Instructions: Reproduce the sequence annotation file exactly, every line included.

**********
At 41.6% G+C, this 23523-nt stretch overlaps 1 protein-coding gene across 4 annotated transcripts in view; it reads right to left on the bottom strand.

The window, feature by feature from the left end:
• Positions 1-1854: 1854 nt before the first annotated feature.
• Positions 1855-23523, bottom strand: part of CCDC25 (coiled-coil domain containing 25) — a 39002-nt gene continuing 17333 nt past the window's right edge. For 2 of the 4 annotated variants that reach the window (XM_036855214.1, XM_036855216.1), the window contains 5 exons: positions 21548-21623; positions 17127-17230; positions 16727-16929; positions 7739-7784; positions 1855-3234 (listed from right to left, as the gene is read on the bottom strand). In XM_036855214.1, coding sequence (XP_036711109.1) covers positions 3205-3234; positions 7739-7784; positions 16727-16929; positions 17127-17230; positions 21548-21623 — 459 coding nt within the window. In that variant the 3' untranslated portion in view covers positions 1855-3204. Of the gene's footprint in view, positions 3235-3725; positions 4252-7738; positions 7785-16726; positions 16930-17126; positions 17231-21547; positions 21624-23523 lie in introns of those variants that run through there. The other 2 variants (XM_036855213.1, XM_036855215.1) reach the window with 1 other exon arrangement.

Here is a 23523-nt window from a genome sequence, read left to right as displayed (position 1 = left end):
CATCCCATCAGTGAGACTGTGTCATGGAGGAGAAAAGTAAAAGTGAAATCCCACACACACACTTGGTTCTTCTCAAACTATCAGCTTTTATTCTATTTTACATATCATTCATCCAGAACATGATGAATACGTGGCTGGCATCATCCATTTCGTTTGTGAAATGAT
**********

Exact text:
At 41.6% G+C, this 23523-nt stretch overlaps 1 protein-coding gene across 4 annotated transcripts in view; it reads right to left on the bottom strand.

The window, feature by feature from the left end:
• Positions 1-1854: 1854 nt before the first annotated feature.
• Positions 1855-23523, bottom strand: part of CCDC25 (coiled-coil domain containing 25) — a 39002-nt gene continuing 17333 nt past the window's right edge. For 2 of the 4 annotated variants that reach the window (XM_036855214.1, XM_036855216.1), the window contains 5 exons: positions 21548-21623; positions 17127-17230; positions 16727-16929; positions 7739-7784; positions 1855-3234 (listed from right to left, as the gene is read on the bottom strand). In XM_036855214.1, coding sequence (XP_036711109.1) covers positions 3205-3234; positions 7739-7784; positions 16727-16929; positions 17127-17230; positions 21548-21623 — 459 coding nt within the window. In that variant the 3' untranslated portion in view covers positions 1855-3204. Of the gene's footprint in view, positions 3235-3725; positions 4252-7738; positions 7785-16726; positions 16930-17126; positions 17231-21547; positions 21624-23523 lie in introns of those variants that run through there. The other 2 variants (XM_036855213.1, XM_036855215.1) reach the window with 1 other exon arrangement.

Here is a 23523-nt window from a genome sequence, read left to right as displayed (position 1 = left end):
CATCCCATCAGTGAGACTGTGTCATGGAGGAGAAAAGTAAAAGTGAAATCCCACACACACACTTGGTTCTTCTCAAACTATCAGCTTTTATTCTATTTTACATATCATTCATCCAGAACATGATGAATACGTGGCTGGCATCATCCATTTCGTTTGTGAAATGAT